One of the best options for anyone to improve their running and social circle is to join a running club. But there are several options to consider when entering one, depending on your purposes.
Benefits of non-affiliated clubs
Firstly, there are two types of running clubs. On one side you have clubs that are affiliated with UK Athletics (actually, they are affiliated with the constituent country governing body, for example, England Athletics). On the other side, you have clubs that are run by sports shops or brands. These are non-affiliated.
Let’s talk about the non-affiliated clubs. You get the social component – both face to face and on social media where they are usually quite active. They organize regular (say, monthly?) events with presentations and also use the running club to promote products or services. Through sponsors is how myself and Andreea won our places at the 2016 London Marathon, but it cost us a brand new pair of Adidas Boost trainers each.
Some un-affiliated running clubs offer track sessions to their members, some of these might not be free, but you get the advantage of testing your legs on a track rather than tarmac. There are also running sessions for beginners, and you get some regular running sessions per week.
One example is the adidas26rs run club that we’re part of. It’s run by the London Marathon Shop and has Adidas as a sponsor. It’s free to join, the runs are free, and you get a free Adidas t-shirt after ten runs.
They also organize events, like the one Andreea took part in a couple of weeks ago – a trial run with Adidas shoes, food and networking. And let’s not forget the competition they had for London Marathon places – which we won. Check them out on their facebook group.
When you want recognition and the ability to get to the next level, you might consider joining an affiliated running club. I joined Edmonton RC a few months ago.
This time you will pay a joining fee and an annual membership fee (sometimes these two are merged) which can go from around £30 to under £100. The affiliated clubs are specific to running (ending in RC) or addressing other common multi-discipline sports (like Triathlon clubs) or athletics in general (ending in AC).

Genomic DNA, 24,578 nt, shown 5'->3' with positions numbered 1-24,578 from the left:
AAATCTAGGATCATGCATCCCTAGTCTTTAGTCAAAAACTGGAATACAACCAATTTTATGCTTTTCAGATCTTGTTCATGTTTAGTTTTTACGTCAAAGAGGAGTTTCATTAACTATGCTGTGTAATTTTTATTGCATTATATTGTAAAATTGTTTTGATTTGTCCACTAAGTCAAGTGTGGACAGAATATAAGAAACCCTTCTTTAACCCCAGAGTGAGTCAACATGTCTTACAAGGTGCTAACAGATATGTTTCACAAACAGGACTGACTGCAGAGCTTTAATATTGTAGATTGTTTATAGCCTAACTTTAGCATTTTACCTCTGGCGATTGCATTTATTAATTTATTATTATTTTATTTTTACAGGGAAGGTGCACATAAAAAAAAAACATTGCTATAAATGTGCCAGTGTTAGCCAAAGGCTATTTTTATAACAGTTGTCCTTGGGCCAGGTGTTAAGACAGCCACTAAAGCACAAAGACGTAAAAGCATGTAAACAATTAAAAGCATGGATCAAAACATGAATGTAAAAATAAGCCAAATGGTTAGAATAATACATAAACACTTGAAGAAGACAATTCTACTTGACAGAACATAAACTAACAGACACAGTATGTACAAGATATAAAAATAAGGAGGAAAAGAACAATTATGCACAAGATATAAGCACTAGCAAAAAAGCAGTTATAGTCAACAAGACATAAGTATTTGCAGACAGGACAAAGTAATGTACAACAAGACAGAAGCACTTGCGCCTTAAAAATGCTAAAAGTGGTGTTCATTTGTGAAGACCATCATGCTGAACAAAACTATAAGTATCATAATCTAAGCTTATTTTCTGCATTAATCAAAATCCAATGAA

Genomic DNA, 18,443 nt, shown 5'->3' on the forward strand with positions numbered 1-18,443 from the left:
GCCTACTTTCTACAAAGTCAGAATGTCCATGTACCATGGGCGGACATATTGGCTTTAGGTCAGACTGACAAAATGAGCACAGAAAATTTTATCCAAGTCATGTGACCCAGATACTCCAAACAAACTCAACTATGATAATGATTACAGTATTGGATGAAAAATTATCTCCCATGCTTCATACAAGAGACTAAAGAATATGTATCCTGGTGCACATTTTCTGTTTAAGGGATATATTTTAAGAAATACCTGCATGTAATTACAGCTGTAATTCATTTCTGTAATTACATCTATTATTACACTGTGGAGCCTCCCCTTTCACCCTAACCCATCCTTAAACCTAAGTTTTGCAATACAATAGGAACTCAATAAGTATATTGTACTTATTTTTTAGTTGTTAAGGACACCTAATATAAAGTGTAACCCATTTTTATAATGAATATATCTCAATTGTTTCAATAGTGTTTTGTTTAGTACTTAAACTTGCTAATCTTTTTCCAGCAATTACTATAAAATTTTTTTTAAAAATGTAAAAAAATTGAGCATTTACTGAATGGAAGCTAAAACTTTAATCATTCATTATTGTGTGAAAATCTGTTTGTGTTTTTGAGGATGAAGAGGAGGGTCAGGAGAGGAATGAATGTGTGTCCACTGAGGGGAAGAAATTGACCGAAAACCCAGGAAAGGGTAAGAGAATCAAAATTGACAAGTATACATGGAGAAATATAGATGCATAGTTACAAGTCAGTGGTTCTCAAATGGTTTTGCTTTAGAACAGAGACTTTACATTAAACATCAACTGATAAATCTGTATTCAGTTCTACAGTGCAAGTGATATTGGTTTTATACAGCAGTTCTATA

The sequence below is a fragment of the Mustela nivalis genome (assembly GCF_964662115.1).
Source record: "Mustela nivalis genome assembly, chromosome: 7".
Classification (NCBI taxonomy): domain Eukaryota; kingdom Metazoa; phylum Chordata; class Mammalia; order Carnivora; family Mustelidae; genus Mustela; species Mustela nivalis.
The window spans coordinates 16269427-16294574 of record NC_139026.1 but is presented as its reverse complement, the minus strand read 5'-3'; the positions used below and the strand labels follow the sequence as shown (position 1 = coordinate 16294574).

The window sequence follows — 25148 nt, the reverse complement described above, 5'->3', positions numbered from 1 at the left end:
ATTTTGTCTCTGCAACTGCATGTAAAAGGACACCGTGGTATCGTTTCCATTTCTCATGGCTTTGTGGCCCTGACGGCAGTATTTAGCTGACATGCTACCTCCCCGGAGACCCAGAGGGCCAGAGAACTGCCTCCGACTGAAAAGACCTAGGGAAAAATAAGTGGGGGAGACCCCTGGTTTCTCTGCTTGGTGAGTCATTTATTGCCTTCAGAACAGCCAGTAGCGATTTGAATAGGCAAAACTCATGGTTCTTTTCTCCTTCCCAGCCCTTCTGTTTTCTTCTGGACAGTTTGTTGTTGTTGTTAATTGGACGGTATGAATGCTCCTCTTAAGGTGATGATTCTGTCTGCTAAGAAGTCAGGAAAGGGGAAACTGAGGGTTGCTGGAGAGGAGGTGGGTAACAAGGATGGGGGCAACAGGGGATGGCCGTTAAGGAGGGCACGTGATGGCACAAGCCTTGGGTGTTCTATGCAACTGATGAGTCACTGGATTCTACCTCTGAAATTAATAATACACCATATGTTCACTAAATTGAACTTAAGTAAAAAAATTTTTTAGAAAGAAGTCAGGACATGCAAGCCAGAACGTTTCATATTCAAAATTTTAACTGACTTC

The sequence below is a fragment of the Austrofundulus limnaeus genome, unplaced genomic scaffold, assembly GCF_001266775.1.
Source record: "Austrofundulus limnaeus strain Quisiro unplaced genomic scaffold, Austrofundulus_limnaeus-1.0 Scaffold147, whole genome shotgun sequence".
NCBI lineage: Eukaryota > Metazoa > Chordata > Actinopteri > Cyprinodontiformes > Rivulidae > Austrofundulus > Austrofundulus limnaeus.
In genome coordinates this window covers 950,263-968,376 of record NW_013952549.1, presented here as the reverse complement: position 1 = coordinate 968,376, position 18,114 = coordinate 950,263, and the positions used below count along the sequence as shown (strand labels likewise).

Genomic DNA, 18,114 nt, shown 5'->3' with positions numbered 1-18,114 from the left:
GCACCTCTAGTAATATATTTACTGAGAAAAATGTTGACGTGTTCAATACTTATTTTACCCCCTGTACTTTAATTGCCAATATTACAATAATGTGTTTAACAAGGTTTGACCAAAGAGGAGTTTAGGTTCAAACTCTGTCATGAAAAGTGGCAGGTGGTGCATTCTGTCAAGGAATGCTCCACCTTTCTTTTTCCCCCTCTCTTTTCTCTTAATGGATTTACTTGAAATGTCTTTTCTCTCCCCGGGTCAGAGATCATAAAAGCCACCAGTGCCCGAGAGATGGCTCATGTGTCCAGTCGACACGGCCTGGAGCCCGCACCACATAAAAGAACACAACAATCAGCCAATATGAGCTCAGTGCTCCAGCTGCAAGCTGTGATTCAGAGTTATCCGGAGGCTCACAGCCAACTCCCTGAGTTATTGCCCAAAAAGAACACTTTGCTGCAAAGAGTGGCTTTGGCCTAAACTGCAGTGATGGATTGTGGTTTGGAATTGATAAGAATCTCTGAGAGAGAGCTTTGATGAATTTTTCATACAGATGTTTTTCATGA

1. Discounts for certain races
Speaking of money, if you are affiliated most (or all), UK races offer discounts for athletes that are part of such a club. So after some races, you might be able to get back the money spent on the club membership from discounts.
2. More advanced training
Joining an affiliated running club will put you in contact with some more senior or more active runners. The larger the club, the more probable it is for them to have sessions that address beginners. But having no experience in running whatsoever, can be a bit overwhelming. The social component is more based on face to face interactions. There will probably be volunteering involved, so your commitment will be pushed to the next level.
Their training sessions are a bit more professional from the moment you join; they include advanced techniques sessions like hills repetitions, intervals or fartlek sessions. Some clubs offer professional coaching or biomechanics sessions once in a while. They will teach you how to run better, train better, how to improve your technique. Access to gyms or other facilities might also be included in the membership; it depends from club to club.
But you can also just run for fun, no strings attached, it’s really up to you. However, this does come with a membership price.
3. Places in races
Popular races, such as the London Marathon, offer places to running clubs according to the number of members, so bigger clubs have a higher number than smaller clubs. Usually, members will race against those places, and the best will win them. Again, the bigger the club, the more very good folks to compete with. Some clubs, such as Edmonton, will offer a part or all of those seats to the members that volunteer the most, rather than to their best athletes.
Affiliated clubs also participate and sometimes organize race leagues in regional divisions, they win points, promote in higher divisions (and access more sponsorship) or relegate in lower divisions. I believe this kind of championships can also be a motivator for a club member.
Most clubs have what’s called a handicap race series. Races are for members only, and because it’s age-graded everyone gets a fair chance to win it as long as they give their best. For me, it’s one of the main drives. You get recognition from the entire club, and it tells you exactly where you are compared to other colleagues. More about handicap races in a future blog post.
Are you part of a running club? Which one? What kind of runs do you do at the club?